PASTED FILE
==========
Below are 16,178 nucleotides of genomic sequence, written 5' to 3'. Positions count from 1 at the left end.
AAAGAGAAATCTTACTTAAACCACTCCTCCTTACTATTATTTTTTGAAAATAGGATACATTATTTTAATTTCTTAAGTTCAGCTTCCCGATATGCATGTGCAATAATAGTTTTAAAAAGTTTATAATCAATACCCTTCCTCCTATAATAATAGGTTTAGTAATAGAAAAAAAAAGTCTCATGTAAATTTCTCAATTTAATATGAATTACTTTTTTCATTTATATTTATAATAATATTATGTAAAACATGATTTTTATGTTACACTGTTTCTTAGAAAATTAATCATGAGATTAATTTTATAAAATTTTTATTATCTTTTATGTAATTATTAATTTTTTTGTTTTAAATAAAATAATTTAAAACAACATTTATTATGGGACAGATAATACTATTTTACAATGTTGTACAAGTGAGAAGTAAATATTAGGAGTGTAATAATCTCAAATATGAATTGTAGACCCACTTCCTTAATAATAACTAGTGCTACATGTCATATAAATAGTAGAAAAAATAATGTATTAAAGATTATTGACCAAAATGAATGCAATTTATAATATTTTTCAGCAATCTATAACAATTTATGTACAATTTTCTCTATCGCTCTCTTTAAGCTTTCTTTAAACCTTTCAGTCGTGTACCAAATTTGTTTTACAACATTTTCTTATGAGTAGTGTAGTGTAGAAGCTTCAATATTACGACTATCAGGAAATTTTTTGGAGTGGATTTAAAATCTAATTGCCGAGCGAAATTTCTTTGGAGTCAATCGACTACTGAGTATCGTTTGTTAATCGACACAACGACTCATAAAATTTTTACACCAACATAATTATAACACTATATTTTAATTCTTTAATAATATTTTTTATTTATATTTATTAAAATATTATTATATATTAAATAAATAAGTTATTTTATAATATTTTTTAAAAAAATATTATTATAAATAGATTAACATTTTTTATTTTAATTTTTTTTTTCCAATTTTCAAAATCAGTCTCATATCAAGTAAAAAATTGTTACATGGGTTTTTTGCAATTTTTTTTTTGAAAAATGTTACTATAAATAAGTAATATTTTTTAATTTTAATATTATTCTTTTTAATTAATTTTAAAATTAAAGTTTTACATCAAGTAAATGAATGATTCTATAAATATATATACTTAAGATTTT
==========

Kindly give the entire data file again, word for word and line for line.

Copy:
Below are 16,178 nucleotides of genomic sequence, written 5' to 3'. Positions count from 1 at the left end.
AAAGAGAAATCTTACTTAAACCACTCCTCCTTACTATTATTTTTTGAAAATAGGATACATTATTTTAATTTCTTAAGTTCAGCTTCCCGATATGCATGTGCAATAATAGTTTTAAAAAGTTTATAATCAATACCCTTCCTCCTATAATAATAGGTTTAGTAATAGAAAAAAAAAGTCTCATGTAAATTTCTCAATTTAATATGAATTACTTTTTTCATTTATATTTATAATAATATTATGTAAAACATGATTTTTATGTTACACTGTTTCTTAGAAAATTAATCATGAGATTAATTTTATAAAATTTTTATTATCTTTTATGTAATTATTAATTTTTTTGTTTTAAATAAAATAATTTAAAACAACATTTATTATGGGACAGATAATACTATTTTACAATGTTGTACAAGTGAGAAGTAAATATTAGGAGTGTAATAATCTCAAATATGAATTGTAGACCCACTTCCTTAATAATAACTAGTGCTACATGTCATATAAATAGTAGAAAAAATAATGTATTAAAGATTATTGACCAAAATGAATGCAATTTATAATATTTTTCAGCAATCTATAACAATTTATGTACAATTTTCTCTATCGCTCTCTTTAAGCTTTCTTTAAACCTTTCAGTCGTGTACCAAATTTGTTTTACAACATTTTCTTATGAGTAGTGTAGTGTAGAAGCTTCAATATTACGACTATCAGGAAATTTTTTGGAGTGGATTTAAAATCTAATTGCCGAGCGAAATTTCTTTGGAGTCAATCGACTACTGAGTATCGTTTGTTAATCGACACAACGACTCATAAAATTTTTACACCAACATAATTATAACACTATATTTTAATTCTTTAATAATATTTTTTATTTATATTTATTAAAATATTATTATATATTAAATAAATAAGTTATTTTATAATATTTTTTAAAAAAATATTATTATAAATAGATTAACATTTTTTATTTTAATTTTTTTTTTCCAATTTTCAAAATCAGTCTCATATCAAGTAAAAAATTGTTACATGGGTTTTTTGCAATTTTTTTTTTGAAAAATGTTACTATAAATAAGTAATATTTTTTAATTTTAATATTATTCTTTTTAATTAATTTTAAAATTAAAGTTTTACATCAAGTAAATGAATGATTCTATAAATATATATACTTAAGATTTT